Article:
A South African magistrate, Mashiane Mathopa ruled on Thursday that the killers of former Rwandan Intelligence Chief, Patrick Karegyeya are “well known”. She based on a testimony from South Africa’s special investigative unit, the Hawks, which indicated that Karegyeya’s murder was “directly linked to the involvement of the Rwandan government.”
Karegyeya who fled Rwanda in 2007 after falling out with the country’s leader, Paul Kagame, was assassinated in a hotel in Johannesburg, South Africa on December 31, 2013.
At the opening of the inquest into his murder on January 19 this year, the lawyer representing Karegyeya’s family, named four suspects in his murder including Appollo Ismael Kiririsi, Samuel Niyoyita, Nshizirungu Vianney and Alex Sugira, all Rwandan nationals said to be living in Rwanda and still at large.
But when asked by the magistrate to explain what steps it had taken to secure the arrest of the four suspects in the past five years, the Hawks investigating officer, Kwena Motlhamme said Karegteya’s murder, along with several attacks in Johannesburg on Rwanda’s exiled army chief of staff Gen Kayumba Nyamwasa “were directly linked to the involvement of the Rwandan government”.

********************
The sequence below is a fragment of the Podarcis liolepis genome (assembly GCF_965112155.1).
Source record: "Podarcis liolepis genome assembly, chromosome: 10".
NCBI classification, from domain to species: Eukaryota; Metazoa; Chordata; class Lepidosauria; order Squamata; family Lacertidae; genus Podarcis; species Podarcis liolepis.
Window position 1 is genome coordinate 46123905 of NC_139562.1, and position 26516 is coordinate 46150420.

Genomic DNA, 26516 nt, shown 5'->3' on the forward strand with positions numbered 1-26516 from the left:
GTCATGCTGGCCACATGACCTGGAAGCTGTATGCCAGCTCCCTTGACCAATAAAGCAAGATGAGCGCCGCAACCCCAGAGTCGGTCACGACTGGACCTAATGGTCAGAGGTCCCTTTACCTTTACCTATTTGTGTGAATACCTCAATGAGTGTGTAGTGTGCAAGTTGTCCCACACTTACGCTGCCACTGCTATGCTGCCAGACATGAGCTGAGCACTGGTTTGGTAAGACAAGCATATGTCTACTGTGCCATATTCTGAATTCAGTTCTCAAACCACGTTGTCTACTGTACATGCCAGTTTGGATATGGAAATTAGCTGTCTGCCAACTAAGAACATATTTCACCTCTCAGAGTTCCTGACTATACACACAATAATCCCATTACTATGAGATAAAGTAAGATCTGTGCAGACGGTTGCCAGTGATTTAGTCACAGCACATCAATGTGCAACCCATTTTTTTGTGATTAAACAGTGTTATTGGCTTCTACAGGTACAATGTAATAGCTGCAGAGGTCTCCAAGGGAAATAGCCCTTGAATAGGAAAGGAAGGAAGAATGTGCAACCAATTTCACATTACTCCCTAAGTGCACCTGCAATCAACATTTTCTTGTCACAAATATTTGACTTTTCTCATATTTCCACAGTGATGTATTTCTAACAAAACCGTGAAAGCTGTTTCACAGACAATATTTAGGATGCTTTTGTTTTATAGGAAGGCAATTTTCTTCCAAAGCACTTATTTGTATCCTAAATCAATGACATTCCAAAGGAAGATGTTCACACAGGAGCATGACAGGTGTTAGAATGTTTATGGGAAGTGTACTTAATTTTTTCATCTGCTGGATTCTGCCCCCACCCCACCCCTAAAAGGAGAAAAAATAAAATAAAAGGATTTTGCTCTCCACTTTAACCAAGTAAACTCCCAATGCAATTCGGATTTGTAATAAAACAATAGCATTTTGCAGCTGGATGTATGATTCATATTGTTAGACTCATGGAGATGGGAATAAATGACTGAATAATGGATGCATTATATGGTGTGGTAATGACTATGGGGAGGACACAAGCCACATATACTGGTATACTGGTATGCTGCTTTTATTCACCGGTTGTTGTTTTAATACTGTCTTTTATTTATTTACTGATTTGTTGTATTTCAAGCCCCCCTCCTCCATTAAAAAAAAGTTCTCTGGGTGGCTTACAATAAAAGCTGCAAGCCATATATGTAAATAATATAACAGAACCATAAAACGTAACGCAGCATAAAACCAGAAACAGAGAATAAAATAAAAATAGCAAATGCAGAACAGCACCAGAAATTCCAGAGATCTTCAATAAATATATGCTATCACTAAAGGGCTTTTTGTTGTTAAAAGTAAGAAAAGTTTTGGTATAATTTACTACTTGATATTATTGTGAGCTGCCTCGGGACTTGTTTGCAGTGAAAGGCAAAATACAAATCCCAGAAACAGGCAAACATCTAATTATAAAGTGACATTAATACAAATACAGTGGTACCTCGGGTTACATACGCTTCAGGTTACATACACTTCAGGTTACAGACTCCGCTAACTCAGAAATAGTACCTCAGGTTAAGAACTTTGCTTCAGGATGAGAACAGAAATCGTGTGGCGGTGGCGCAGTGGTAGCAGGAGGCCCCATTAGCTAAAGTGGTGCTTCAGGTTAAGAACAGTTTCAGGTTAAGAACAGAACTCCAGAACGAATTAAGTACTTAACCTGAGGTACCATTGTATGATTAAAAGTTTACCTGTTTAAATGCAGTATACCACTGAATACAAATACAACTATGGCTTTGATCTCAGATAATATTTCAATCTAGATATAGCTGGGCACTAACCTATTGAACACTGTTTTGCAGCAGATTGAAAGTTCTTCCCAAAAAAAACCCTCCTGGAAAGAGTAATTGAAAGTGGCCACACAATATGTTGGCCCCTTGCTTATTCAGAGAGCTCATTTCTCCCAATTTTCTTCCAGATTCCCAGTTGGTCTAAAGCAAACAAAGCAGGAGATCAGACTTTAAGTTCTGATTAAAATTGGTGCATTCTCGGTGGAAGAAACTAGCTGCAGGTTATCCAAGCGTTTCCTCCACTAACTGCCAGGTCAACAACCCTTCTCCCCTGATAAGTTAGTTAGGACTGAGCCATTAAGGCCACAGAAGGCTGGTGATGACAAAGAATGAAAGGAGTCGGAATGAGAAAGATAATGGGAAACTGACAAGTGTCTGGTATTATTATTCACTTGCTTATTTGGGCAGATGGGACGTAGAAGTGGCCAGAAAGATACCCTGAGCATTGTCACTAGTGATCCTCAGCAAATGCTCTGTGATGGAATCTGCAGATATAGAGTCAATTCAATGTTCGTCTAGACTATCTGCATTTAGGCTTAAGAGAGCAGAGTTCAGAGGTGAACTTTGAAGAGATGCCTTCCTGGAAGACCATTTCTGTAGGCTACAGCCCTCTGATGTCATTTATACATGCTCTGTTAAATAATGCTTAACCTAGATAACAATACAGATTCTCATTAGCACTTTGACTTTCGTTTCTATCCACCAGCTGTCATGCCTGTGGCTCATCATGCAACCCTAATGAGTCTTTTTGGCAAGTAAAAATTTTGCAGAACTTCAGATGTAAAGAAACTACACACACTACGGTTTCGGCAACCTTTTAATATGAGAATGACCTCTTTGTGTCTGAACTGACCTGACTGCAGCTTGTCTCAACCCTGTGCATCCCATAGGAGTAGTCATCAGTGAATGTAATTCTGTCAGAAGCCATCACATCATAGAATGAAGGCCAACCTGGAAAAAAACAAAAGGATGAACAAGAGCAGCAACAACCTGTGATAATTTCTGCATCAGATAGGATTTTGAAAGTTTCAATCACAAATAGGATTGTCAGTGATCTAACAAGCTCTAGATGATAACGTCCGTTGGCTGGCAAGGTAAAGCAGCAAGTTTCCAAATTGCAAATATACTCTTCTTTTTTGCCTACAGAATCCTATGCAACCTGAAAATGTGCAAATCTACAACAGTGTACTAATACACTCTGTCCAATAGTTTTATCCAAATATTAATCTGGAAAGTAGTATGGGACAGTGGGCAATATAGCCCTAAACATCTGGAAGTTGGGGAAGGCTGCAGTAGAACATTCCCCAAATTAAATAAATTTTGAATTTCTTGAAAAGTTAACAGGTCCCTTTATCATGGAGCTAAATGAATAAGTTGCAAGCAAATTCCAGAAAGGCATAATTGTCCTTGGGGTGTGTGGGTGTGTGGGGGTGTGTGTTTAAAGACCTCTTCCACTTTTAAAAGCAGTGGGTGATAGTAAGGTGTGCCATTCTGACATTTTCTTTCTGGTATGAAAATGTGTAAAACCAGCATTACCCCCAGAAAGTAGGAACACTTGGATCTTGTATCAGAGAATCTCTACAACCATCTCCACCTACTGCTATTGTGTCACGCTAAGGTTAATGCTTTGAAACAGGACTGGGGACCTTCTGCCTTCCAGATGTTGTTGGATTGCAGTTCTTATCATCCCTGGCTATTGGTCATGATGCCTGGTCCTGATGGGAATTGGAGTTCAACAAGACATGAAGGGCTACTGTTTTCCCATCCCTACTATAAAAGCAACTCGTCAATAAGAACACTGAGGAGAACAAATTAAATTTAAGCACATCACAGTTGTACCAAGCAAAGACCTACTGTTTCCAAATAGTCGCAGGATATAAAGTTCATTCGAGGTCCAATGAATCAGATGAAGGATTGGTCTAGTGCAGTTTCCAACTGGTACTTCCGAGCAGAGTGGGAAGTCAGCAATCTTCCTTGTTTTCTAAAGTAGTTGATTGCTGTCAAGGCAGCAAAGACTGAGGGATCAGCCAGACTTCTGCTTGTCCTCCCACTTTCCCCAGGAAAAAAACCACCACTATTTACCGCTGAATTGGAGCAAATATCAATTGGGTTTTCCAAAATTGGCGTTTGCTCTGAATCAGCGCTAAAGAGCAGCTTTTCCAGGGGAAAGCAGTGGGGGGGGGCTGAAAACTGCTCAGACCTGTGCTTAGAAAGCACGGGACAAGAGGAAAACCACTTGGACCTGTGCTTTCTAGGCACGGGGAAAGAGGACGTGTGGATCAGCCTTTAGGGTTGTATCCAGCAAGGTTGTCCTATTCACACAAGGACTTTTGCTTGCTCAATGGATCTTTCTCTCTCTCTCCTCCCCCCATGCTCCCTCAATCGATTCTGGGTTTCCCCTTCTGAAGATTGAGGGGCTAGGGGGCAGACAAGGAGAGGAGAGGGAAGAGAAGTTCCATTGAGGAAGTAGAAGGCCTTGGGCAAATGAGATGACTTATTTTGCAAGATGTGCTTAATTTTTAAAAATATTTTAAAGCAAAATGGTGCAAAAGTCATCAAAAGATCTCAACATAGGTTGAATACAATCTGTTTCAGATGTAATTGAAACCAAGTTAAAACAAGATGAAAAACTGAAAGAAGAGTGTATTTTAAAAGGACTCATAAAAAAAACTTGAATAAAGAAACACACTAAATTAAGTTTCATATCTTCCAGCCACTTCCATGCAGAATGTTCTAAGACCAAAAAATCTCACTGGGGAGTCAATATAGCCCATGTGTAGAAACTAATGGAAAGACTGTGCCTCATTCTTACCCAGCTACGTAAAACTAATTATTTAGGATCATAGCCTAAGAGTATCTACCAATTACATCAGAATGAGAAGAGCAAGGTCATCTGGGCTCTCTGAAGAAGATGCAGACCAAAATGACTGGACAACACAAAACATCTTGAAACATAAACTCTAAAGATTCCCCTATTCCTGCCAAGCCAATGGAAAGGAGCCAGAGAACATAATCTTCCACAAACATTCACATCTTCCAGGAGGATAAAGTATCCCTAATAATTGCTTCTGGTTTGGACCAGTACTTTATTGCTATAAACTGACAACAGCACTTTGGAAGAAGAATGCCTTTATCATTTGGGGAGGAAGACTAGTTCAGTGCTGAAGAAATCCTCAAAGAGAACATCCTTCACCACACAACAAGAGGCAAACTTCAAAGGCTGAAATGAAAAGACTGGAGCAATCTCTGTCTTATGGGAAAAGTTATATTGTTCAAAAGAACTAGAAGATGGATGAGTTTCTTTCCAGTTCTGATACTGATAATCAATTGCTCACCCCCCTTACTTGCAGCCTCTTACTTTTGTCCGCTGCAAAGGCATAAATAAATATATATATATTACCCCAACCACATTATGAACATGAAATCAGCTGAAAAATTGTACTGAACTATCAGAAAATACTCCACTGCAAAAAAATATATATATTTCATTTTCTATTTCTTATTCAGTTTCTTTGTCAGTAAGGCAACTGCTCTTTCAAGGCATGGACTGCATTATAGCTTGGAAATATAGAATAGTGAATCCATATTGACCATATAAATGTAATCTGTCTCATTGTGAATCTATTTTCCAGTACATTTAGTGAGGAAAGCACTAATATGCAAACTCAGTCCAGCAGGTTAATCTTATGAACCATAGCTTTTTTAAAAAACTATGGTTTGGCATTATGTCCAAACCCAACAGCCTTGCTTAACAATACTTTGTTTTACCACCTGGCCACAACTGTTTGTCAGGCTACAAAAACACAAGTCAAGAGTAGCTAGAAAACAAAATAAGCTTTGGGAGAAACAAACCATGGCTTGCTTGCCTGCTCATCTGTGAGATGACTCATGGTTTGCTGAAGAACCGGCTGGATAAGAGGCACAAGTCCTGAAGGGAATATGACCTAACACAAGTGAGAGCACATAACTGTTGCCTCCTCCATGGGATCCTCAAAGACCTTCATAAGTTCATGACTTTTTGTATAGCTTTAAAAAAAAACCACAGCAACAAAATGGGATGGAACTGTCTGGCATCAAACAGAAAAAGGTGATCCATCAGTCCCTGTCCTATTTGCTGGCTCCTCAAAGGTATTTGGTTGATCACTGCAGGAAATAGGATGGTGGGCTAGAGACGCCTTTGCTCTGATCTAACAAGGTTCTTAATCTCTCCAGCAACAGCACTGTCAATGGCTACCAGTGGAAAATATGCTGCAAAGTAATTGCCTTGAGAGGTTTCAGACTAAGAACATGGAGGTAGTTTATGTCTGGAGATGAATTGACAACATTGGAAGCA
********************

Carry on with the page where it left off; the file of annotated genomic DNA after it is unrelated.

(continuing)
He said Rwanda and South Africa don’t have an extradition treaty and this according to him, made it very impossible for any attempt to locate the suspects from their country of origin.
After the 20-minute inquest in Johannesburg, the magistrate Mashiane Mathopa said the suspects were “well known” and that there was a prima facie case to answer and he was sending the matter to South Africa’s National Prosecuting Authority (NPA).
After Karegyeya’s death, reports indicated that he had gone to attend a meeting at the hotel when he was murdered.
The circumstances leading to his death remain unknown, but the Rwandan opposition party he started together with another Rwandan dissident, Kayumba Nyamwasa, the Rwanda National Congress (RNC) claim “he was strangled by agents of (Rwandan President Paul) Kagame,” having previously survived several assassination attempts.
Prior to his death in 2010, Karegyeya had told the Observer newspaper, that Kagame was a dictator who would not leave power unless he was forced out by war.
According to South African press, when confronted on the matter, Kagame denied responsibility, but added that “I actually wish Rwanda did it. I really wish it.”
“You can’t betray Rwanda and not get punished for it. Anyone, even those still alive, will reap the consequences. Anyone. It is a matter of time.”
Kagame has ruled Rwanda since 1994, but his opponents accuse him of dictatorship as well as aiding murder of his dissents in their host countries.